Chapter published in:Professional Development in Applied Linguistics: A guide to success for graduate students and early career faculty
Edited by Luke Plonsky
[Not in series 229] 2020
► pp. 166–180
Writing (and talking) for general (as compared to academic) audiences
Drawing on my own experience, I address some of the challenges and benefits of writing for both academic and general audiences. I note, for example, that when I write for general audiences, I can’t say much of what I know because it would take too long to explain. In my academic writing, I can’t say much of what I know because I can’t prove it. Among the challenges are the scorn for and misconceptions about each world that are held by denizens of the other. Perhaps the most challenging aspect of moving from academic to trade publishing is not the writing itself but getting published. To illustrate, I recount the tortuous sagas behind the publication of my first two general-audience books. I conclude by observing that understanding the vicissitudes of writing for these two audiences sheds light on how language works.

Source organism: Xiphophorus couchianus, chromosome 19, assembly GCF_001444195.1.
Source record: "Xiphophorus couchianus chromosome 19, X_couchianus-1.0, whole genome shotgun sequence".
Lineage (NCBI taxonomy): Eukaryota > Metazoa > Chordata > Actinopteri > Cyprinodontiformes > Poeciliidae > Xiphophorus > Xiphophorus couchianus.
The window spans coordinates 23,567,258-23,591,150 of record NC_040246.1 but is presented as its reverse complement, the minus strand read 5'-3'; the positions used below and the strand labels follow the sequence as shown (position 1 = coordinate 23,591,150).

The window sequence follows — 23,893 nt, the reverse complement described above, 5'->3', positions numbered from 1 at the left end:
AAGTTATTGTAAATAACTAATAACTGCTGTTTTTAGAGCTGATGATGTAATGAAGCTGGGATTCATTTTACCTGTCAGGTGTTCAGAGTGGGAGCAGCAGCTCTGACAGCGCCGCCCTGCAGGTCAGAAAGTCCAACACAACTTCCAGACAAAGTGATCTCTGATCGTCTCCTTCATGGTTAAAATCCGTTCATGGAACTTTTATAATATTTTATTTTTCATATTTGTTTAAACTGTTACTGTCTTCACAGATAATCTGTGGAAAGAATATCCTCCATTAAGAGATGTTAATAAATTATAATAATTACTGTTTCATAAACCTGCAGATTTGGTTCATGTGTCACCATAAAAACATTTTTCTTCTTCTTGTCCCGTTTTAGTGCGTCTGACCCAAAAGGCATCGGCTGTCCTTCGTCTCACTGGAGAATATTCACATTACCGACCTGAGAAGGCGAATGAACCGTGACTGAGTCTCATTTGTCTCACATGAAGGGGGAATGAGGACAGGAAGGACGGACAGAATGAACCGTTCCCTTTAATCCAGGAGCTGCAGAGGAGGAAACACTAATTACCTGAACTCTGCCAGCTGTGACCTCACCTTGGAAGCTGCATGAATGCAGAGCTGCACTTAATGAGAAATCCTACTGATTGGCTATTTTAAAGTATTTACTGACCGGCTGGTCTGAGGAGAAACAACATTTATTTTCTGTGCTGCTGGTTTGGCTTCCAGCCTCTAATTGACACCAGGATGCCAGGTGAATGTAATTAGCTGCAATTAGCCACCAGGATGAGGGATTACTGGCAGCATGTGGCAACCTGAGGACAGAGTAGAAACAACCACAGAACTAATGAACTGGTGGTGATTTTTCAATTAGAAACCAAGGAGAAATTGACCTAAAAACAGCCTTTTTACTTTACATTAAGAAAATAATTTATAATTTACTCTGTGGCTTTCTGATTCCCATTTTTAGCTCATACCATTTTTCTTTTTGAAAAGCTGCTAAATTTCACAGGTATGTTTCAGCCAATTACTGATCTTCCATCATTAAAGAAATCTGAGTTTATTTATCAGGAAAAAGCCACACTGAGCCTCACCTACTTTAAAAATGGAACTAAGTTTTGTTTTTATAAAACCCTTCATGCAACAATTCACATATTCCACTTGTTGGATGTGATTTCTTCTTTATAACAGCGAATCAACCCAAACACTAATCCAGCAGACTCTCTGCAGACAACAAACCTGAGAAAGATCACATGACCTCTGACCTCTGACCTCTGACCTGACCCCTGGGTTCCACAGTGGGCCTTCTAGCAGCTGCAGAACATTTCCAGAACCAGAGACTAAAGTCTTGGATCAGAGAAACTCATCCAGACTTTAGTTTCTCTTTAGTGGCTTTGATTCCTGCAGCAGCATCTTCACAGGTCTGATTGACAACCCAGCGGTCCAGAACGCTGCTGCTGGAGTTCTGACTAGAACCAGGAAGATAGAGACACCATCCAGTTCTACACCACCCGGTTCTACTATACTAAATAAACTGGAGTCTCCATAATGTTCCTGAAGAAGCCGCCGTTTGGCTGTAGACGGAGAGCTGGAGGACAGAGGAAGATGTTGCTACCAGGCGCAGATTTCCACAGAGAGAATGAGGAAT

Published online: 30 July 2020
(1990) Gender differences in conversational coherence: Physical alignment and topical cohesion. In B. Dorval (Ed.), Conversational coherence and its development (pp. 167–206). Norwood, NJ: Ablex. Reprinted in Tannen, D. (1994). Gender and discourse (pp. 85–136). New York, NY: Oxford University Press.